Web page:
Grip to barrel angle? It’s subjective, depending on the shooter. I found the XD .45 didn’t “point right” for me at first, but after a thousand or so .45 rounds that problem went away, and I won the first IDPA match I shot with one. My buddy John Strayer, one of the first IDPA Five-Gun Masters, has won so many matches with his XD and XD-M pistols that he’s lost count. One reason he likes those guns is that, for him, they point just like his other favorite match gun, the 1911. And we shouldn’t even need to mention many-time World Champion Rob Leatham, who has won Production Class at the prestigious Bianchi Cup with XD-series pistols.
The XD series gets a big thumbs-up, no pun intended, because its ambidextrous magazine release buttons allow the shooter to dump an empty magazine with the trigger finger instead of having to shift his or her grip to hit the button with their right thumb. And for southpaws, of course, the ambi mag release button is gravy.
The big “human engineering” complaint I hear about the XD series is the grip safety. If you don’t like that feature you need to (a) hold the gun harder or (b) bring your thumb down a bit lower to pull the web of your hand tighter into the grip safety. I’ve heard people say that the grip safety makes it hard for them to perform one-handed “wounded shooter” reloads, since on the XD series the grip safety has to be depressed to allow the slide to be racked. I can only humbly suggest, those folks are doing it wrong: a firm firing grip (with trigger finger clear) is what you want when you perform that desperate manipulation, and that will work the grip safety just fine. They don’t call it a grip safety for nothing.
With the currently popular AIWB (appendix inside waistband) method of concealed carry, the loaded gun’s muzzle is pointed at genitalia and femoral arteries. With the thumb on the back of the slide the grip safety is “on safe,” preventing accidental discharge if anything from an errant finger to a hoodie’s adjustment cord gets into the trigger guard as the pistol goes into the holster. With an XD-series pistol, that thumb also feels the striker indicator subtly protruding, confirming that it’s “ready to go.” And by the way, the loaded chamber indicator that rises like a low-profile, snag-free shark’s fin, will also confirm to the support hand’s touch that you have a torpedo in the launch tube.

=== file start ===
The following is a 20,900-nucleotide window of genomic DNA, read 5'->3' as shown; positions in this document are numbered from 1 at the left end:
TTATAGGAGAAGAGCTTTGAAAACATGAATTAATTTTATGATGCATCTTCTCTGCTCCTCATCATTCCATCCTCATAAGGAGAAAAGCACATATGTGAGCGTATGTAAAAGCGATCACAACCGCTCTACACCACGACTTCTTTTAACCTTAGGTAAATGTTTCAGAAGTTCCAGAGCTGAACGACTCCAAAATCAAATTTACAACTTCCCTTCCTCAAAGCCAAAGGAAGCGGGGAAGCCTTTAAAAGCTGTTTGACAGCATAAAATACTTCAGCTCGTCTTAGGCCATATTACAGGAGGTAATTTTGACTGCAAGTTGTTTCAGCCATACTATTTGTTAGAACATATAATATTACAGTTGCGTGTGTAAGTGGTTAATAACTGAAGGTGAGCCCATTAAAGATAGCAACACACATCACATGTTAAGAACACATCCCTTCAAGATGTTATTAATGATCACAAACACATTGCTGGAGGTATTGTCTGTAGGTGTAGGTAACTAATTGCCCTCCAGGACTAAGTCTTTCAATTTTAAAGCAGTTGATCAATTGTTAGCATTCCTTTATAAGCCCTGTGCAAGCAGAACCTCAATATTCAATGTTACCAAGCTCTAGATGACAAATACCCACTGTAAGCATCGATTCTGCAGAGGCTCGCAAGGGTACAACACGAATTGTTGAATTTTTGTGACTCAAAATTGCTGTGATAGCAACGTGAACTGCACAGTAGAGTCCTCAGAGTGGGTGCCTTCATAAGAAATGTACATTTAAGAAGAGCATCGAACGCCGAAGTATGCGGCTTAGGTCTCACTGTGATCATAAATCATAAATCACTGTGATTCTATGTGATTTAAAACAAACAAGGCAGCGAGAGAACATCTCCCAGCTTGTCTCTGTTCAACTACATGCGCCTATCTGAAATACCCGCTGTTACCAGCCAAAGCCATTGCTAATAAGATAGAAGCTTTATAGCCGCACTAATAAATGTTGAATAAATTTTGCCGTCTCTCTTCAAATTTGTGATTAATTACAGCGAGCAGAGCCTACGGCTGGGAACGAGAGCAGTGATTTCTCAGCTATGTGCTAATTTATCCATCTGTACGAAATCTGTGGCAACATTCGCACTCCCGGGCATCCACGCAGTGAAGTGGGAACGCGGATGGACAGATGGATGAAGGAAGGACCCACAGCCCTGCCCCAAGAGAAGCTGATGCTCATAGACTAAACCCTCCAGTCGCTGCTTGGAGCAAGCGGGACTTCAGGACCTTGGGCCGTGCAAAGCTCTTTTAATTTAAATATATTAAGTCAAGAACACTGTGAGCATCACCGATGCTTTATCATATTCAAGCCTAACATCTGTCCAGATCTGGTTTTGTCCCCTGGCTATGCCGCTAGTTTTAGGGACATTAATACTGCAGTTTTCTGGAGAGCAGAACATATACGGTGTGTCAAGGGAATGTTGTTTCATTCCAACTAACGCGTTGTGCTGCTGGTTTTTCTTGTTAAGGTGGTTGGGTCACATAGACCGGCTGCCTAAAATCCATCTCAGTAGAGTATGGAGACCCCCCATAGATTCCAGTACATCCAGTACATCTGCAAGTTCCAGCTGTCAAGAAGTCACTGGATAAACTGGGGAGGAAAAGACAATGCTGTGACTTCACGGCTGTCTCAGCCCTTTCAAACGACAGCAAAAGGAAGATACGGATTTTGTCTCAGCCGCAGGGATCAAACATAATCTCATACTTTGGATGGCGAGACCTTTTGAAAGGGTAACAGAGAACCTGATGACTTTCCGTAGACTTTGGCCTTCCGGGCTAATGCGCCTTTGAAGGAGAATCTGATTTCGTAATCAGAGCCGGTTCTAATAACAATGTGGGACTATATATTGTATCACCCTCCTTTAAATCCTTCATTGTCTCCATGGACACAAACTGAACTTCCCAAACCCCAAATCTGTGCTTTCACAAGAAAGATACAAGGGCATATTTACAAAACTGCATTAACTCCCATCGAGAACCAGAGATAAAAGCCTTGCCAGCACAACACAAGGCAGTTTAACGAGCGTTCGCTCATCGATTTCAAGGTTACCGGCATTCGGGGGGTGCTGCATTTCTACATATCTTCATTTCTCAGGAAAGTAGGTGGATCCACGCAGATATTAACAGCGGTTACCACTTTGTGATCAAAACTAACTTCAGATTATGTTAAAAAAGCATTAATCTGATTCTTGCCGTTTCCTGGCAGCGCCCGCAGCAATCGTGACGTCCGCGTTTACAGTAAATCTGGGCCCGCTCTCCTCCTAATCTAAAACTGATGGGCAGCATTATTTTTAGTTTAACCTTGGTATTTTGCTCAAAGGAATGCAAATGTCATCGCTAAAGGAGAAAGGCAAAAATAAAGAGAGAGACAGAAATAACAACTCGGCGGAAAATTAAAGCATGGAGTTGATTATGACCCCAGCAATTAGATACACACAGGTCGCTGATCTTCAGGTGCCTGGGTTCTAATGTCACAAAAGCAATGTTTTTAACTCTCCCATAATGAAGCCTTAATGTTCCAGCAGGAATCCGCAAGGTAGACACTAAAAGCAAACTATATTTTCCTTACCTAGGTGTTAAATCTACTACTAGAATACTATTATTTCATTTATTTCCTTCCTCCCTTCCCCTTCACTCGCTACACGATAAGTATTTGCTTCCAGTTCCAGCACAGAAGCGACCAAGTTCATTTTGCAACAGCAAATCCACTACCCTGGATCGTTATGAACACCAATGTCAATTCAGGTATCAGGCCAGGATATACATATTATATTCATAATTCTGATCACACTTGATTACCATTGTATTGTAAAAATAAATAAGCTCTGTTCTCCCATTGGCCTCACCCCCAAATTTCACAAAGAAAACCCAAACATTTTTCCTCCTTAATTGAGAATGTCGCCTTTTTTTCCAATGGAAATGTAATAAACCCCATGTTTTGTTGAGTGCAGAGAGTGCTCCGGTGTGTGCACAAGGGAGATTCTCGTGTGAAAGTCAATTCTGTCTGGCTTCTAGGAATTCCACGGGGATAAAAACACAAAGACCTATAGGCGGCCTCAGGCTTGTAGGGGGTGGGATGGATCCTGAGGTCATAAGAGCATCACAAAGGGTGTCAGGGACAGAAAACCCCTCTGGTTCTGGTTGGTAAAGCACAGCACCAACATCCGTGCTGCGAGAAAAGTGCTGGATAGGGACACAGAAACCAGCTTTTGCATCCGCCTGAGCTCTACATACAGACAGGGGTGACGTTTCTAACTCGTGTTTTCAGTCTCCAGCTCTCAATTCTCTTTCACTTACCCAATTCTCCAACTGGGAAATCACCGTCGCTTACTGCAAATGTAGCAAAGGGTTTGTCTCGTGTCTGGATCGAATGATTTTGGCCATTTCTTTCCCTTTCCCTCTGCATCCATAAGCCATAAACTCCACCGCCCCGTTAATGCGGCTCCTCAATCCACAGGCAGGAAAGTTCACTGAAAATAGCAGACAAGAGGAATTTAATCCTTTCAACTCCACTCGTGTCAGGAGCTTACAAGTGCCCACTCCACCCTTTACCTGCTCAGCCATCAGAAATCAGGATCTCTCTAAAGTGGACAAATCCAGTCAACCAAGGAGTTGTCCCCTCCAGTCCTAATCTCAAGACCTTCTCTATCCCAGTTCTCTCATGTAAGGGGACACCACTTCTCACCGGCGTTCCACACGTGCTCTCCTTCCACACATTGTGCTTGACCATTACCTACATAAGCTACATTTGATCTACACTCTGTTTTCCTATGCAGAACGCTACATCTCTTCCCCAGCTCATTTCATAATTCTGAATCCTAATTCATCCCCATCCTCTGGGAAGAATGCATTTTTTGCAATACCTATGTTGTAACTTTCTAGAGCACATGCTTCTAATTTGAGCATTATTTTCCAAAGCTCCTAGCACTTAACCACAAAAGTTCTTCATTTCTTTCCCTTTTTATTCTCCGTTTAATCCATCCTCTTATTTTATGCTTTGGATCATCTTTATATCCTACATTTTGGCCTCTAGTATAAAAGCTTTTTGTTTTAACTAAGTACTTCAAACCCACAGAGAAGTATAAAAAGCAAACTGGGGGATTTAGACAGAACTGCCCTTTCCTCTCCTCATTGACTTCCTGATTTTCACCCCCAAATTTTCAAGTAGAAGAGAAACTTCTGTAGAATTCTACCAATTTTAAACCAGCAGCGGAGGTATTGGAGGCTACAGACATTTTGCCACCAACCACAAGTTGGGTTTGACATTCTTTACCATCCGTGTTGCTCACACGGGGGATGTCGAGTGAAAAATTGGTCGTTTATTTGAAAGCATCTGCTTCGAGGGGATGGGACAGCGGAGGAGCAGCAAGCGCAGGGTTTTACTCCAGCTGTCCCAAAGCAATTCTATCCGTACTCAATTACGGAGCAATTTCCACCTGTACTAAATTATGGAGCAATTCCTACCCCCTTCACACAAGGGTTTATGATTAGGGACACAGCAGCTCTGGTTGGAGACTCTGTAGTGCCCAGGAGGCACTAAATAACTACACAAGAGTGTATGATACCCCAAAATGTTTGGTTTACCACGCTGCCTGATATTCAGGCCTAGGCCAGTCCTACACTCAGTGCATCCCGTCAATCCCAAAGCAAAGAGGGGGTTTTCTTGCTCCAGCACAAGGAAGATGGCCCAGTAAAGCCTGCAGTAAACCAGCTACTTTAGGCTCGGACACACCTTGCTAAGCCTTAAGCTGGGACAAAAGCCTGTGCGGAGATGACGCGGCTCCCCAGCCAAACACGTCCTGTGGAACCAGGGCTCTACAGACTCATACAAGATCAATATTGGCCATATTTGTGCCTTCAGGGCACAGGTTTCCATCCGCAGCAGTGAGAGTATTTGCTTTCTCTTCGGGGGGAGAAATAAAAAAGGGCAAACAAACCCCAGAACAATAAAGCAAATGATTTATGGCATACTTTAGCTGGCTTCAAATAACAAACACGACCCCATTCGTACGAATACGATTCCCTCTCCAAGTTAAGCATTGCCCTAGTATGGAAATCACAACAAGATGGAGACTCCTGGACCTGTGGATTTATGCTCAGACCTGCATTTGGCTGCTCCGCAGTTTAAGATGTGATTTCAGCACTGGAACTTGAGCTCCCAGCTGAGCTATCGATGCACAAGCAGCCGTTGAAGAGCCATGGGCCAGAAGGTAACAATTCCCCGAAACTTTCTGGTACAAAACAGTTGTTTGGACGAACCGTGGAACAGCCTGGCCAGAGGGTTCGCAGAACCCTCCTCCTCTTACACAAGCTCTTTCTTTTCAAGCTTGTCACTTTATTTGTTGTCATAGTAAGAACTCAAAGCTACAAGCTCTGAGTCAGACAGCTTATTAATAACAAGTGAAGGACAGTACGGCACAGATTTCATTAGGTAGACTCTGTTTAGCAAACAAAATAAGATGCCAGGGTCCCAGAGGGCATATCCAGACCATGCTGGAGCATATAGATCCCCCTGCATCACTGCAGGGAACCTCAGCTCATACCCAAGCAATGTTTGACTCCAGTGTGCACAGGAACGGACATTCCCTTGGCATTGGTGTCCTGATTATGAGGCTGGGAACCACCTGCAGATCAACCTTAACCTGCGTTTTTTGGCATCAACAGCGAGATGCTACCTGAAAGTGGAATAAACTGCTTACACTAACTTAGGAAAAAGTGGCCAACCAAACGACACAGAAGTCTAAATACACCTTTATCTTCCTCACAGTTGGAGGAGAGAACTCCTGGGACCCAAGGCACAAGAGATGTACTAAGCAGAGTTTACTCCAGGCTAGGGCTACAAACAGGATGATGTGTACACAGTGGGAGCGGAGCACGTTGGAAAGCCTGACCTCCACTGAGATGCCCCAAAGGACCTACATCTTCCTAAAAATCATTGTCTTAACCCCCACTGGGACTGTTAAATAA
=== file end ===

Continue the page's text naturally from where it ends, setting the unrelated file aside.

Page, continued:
Trigger pull? I’ve left the triggers factory stock on all my “carry” XDs. There’s a light but still palpable-under-stress take-up for the first stage of the pull, followed by a short, smooth “roll” that helps the instant of the intended shot come by surprise. Pull weight is court-defensible since it is within “common custom and practice” for striker-fired duty weapons, and within “industry standard.” The XD-M pistols my wife and I often use in competition have the light, sweet, practically telekinetic trigger pulls afforded by the Springfield Armory Custom Shop. My personal rule has always been to “Render unto Caesar”: use street triggers on the street, and target triggers for target shooting…and know the difference.
Who’s Using It?
Some ask, “If XD pistols are so good, why don’t police carry them?” Those folks missed the memo: police do carry them. XD pistols are approved by the nation’s second largest municipal police department, Chicago’s, and by Las Vegas Metro Police, and more. You don’t see them in many police holsters because Springfield Armory sells all they can make to the civilian sector.
Having a lot of experience with the XD pistols for concealed carry, for teaching guns, and for home defense and high-level competition, this writer has found them pretty damn good.
Editor’s Note: If you find yourself needing a carry rig – either for duty or concealed carry – check out our article “Top Springfield XD-M Holsters” for a list of some great options.